He met me shortly after my 2nd novel debuted in 2008. He never bought (let alone read) that one or the first. He begged me out to eat often (ranging from sushi to Boston Market), texted me decent but fairly common poetry, paraded me around his musician friends as his “girlfriend” after a few days, gave exclamation to all my color-coordinated and accessorized outfits, talked my ear off about his music dreams and projects, sang my loathed and familiar so-called compliment of “Chooocolate” on a daily basis, and certainly made a show of circling my body whenever I wore a dress so he could admire my derriere and “them hips!” (His guy friends gave thumbs up to the hips.)

But, he never perused my bookshelf to initiate conversation on one of the nearly 2,000 books I stock. He never asked about one art piece I collected. He never asked to read anything I was writing on my computer, often as he sat nearby in impatience.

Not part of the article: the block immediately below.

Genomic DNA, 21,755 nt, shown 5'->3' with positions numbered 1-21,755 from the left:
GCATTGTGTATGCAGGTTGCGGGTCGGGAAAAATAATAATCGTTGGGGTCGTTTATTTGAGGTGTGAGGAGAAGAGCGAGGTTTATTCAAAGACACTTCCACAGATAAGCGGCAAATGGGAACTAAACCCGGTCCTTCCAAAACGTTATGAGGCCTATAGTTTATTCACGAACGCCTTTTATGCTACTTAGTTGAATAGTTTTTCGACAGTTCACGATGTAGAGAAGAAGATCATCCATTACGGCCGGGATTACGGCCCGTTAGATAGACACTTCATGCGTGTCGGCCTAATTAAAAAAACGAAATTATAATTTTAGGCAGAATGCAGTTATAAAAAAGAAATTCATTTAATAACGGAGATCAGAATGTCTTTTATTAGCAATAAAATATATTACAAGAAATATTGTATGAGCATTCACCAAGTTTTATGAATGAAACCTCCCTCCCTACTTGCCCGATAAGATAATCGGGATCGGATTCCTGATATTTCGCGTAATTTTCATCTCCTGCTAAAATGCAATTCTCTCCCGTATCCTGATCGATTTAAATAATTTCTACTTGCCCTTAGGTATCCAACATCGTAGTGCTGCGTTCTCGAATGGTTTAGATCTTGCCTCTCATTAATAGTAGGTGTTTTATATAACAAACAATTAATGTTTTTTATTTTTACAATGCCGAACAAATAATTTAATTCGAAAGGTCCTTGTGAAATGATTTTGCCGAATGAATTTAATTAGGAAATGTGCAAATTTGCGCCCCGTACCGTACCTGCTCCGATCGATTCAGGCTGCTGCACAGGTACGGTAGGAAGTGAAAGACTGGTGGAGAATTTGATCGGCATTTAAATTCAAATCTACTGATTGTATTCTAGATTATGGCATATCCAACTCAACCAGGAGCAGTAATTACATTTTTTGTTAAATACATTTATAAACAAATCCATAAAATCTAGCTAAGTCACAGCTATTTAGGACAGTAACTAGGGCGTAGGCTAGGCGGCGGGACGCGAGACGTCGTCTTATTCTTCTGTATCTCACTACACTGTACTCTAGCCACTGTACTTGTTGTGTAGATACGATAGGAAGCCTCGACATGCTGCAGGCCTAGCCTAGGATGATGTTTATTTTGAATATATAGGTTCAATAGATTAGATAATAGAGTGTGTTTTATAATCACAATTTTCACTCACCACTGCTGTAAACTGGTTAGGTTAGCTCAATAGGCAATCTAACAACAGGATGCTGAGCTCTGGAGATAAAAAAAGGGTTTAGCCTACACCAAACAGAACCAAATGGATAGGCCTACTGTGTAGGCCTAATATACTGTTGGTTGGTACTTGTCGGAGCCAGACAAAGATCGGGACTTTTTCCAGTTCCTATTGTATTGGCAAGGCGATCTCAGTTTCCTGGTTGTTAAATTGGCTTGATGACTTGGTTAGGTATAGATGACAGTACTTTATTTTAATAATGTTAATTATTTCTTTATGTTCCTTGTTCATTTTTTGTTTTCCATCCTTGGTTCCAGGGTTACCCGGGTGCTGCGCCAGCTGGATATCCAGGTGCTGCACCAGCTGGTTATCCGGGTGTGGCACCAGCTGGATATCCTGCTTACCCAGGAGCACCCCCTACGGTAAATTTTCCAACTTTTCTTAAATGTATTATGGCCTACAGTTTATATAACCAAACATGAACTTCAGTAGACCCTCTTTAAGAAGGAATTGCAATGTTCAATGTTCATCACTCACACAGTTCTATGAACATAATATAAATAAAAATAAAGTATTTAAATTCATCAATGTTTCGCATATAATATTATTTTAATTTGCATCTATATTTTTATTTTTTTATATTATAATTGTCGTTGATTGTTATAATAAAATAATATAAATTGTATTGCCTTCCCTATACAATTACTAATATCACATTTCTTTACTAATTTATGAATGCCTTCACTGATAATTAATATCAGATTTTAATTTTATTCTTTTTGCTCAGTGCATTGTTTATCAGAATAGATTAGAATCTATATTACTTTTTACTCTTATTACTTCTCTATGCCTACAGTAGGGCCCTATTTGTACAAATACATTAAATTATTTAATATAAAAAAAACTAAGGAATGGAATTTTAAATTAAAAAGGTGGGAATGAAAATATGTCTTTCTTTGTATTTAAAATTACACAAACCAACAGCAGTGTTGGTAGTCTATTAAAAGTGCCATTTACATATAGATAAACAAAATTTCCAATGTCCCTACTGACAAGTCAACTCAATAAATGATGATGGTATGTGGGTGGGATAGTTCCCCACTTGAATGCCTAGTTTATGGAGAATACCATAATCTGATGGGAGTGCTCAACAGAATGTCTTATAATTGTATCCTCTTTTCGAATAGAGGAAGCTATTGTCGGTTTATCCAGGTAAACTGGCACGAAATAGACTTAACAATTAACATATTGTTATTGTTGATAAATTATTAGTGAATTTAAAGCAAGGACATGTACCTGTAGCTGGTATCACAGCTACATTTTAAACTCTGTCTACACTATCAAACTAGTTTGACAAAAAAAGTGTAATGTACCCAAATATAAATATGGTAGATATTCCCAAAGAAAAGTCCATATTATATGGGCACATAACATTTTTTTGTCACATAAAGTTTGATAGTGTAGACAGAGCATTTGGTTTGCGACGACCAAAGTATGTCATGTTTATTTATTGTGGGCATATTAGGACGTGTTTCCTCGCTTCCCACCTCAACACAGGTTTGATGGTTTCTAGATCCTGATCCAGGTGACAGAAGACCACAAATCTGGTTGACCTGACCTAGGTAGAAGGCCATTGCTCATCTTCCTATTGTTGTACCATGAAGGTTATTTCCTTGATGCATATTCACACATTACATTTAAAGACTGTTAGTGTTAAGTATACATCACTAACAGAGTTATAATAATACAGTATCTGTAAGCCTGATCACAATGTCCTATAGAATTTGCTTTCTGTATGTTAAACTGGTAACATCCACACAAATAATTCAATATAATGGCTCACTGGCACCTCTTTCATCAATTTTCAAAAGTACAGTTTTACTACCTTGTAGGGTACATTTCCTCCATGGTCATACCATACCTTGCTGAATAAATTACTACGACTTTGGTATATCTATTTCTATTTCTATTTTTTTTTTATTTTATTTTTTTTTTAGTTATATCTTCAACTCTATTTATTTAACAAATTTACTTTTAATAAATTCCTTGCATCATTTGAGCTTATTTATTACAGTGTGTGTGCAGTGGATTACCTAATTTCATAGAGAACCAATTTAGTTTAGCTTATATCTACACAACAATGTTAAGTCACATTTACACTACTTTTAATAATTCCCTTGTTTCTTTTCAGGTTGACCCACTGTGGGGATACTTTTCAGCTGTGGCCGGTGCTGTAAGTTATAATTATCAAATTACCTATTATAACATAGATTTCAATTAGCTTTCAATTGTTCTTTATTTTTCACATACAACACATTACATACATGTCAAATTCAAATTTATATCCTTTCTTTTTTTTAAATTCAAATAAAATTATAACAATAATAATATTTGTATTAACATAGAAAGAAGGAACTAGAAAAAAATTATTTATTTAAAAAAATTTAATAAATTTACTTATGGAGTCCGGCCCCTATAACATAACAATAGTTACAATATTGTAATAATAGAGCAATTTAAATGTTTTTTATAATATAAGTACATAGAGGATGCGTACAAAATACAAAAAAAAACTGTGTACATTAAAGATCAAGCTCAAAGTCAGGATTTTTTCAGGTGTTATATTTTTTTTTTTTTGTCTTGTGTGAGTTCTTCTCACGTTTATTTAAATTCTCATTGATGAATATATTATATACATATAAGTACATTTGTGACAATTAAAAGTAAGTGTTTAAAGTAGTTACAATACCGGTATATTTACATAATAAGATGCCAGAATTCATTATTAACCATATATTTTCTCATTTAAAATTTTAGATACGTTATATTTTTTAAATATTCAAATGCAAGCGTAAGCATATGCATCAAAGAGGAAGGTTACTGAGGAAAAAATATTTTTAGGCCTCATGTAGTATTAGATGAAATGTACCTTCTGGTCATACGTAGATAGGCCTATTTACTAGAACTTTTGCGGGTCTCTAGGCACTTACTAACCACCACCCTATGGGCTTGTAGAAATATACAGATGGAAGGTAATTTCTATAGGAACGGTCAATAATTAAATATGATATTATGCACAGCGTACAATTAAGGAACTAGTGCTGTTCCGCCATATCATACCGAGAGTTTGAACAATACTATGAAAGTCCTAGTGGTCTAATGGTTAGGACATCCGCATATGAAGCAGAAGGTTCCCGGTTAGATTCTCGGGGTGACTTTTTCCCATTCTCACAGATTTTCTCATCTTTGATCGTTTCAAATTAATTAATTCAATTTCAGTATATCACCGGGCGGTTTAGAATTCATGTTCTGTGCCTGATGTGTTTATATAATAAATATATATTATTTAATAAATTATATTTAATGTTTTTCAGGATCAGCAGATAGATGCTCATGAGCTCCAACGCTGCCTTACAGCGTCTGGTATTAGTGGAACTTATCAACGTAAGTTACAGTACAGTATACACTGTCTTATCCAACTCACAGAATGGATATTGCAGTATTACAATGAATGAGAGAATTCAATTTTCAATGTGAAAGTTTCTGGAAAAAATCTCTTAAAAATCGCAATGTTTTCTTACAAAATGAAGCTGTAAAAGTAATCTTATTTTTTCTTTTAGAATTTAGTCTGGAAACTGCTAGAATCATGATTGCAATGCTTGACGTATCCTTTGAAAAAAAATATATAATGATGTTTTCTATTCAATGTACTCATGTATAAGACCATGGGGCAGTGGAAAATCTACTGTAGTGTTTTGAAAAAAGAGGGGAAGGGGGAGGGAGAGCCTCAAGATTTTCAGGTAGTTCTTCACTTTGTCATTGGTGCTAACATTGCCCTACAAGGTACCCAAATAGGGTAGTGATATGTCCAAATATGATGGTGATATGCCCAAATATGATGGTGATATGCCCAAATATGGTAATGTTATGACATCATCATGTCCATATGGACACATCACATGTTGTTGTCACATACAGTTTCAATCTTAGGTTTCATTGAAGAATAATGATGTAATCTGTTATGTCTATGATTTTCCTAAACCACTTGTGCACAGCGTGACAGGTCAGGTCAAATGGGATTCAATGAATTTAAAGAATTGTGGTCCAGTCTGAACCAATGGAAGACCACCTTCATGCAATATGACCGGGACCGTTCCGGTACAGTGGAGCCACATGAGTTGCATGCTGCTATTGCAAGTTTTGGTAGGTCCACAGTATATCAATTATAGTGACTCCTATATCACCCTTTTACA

If I mentioned a country I had visited, he did not request to see pictures. When I discussed my college memories, he grew mute. The irony of this was he met me in Starbucks while I was banging out an article for a classic film website. He could not say he did not know.

Soon, I learned that “full-time” musician and concert organizer meant showing up later at friends’ shows asking to play for a second, and then going to the public library to “network” on Facebook and Myspace the next day. It meant driving a few friends to their more regular gigs before they arose at 5 a.m. to stand in line for Ford factory applications.

My father was a factory worker, so that was not it. It was the misrepresentation that we had a career and life experience in common. It made me wish I was a nurse. Then, he would have known better to have thought we might be a match.